Dholavira became the UNESCO heritage site
Dholavira, the archaeological site of a Harappan-era city, received the UNESCO world heritage site tag on Tuesday. While Dholavira became the fourth site from Gujarat and 40th from India to make the list, it is the first site of the ancient Indus Valley Civilization (IVC) in India to get the tag.
- The IVC acropolis is located on a hillock near present-day Dholavira village in Kutch district, from which it gets its name. It was discovered in 1968 by archaeologist Jagat Pati Joshi.
- The site’s excavation between 1990 and 2005 under the supervision of archaeologist Ravindra Singh Bisht uncovered the ancient city, which was a commercial and manufacturing hub for about 1,500 years before its decline and eventual ruin in 1500 BC.
Distinct features of Dholavira:
- After Mohen-jo-Daro, Ganweriwala and Harappa in Pakistan and Rakhigarhi in Haryana of India, Dholavira is the fifth largest metropolis of IVC.
- The site has a fortified citadel, a middle town and a lower town with walls made of sandstone or limestone instead of mud bricks in many other Harappan sites.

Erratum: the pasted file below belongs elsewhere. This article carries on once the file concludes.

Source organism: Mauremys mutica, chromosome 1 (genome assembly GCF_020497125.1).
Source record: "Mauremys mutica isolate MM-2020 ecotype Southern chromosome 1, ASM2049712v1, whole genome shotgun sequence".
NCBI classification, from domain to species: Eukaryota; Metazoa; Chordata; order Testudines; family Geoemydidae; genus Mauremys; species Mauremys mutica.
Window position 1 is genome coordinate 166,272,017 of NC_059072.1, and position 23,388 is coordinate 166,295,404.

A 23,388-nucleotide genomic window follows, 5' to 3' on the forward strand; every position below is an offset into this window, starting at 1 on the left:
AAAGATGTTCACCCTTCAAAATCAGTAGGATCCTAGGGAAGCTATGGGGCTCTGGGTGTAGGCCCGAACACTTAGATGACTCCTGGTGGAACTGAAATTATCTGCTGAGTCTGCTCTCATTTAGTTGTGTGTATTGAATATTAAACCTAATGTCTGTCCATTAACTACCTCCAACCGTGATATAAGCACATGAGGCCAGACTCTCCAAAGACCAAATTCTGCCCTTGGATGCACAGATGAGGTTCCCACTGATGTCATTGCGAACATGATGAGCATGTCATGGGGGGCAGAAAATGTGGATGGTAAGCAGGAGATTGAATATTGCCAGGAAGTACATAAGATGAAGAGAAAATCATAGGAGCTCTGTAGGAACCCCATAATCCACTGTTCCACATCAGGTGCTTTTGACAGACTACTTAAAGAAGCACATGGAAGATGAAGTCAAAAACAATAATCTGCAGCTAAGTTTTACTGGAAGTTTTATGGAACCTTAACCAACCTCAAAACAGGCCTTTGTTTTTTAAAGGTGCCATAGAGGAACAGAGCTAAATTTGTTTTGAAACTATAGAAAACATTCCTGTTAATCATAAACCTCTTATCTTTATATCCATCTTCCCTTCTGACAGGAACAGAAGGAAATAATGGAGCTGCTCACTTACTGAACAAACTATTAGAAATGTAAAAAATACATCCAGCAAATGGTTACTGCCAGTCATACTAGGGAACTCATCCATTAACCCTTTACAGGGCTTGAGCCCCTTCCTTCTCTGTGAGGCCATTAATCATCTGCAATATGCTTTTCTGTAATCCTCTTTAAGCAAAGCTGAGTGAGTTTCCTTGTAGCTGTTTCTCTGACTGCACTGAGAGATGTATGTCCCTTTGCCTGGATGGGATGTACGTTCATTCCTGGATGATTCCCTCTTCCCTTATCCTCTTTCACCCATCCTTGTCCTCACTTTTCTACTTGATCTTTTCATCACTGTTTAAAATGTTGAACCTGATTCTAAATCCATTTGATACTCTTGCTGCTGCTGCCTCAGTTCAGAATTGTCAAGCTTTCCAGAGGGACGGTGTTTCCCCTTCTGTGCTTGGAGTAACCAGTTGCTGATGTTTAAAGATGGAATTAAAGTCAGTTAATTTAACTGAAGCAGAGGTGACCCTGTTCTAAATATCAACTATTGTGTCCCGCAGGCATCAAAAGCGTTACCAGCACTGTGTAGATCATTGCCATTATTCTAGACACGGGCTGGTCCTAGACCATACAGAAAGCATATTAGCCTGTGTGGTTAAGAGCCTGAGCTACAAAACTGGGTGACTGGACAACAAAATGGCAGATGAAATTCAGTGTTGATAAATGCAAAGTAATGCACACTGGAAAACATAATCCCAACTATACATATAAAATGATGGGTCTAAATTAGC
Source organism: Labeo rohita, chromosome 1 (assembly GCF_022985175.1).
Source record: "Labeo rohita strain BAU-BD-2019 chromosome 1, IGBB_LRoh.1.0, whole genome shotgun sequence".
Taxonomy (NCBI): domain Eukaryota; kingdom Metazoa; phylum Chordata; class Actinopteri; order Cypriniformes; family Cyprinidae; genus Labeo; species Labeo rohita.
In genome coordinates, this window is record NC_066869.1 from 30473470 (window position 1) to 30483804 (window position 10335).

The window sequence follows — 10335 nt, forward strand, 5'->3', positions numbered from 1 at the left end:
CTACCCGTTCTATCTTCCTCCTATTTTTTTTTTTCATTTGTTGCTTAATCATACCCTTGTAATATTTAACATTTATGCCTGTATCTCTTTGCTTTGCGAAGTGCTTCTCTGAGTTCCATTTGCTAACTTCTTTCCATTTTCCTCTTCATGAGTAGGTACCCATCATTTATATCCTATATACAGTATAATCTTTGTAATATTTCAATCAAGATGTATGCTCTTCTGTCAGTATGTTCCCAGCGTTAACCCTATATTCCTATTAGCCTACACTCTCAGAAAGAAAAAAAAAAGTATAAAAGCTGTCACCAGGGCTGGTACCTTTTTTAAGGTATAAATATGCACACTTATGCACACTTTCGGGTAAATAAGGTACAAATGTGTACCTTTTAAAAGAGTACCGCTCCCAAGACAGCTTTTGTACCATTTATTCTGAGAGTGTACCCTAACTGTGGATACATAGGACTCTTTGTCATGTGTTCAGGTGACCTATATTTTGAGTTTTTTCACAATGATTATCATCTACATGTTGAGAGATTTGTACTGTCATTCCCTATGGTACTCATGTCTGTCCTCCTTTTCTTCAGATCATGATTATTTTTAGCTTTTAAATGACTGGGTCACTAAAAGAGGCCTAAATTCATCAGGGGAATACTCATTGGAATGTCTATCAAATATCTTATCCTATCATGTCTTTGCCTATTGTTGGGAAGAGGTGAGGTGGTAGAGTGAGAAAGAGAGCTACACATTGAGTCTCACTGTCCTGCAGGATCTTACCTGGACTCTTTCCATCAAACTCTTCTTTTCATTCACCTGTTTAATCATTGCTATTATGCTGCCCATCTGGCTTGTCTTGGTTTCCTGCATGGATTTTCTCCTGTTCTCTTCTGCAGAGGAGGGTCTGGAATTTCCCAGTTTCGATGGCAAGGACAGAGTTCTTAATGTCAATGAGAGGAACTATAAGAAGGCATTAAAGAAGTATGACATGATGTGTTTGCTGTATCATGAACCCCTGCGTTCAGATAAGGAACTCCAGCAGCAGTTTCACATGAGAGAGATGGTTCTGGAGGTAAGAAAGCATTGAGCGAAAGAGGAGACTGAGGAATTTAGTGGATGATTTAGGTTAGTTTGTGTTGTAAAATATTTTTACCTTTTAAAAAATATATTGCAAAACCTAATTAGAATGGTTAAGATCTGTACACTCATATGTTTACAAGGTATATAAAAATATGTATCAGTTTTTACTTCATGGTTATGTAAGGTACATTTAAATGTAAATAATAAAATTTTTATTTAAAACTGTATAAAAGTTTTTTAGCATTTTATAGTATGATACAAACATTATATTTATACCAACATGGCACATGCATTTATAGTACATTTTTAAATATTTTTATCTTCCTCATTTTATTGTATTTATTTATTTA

- Archaeologist Bisht cites a cascading series of water reservoirs, outer fortification, two multi-purpose grounds — one of which was used for festivities and as a marketplace — nine gates with unique designs, and funerary architecture featuring tumulus — hemispherical structures like the Buddhist Stupas— as some of the unique features of the Dholavira site.
- In dholavira we found the origin of the Buddhist Stupas in memorials in Dholavira.
- Unlike graves at other IVC sites, no mortal remains of humans have been discovered at Dholavira. Accoding to Archaeologist Bisht, memorials contain no bones or ashes but offerings of precious stones, etc. add a new dimension to the personality of the Harappans.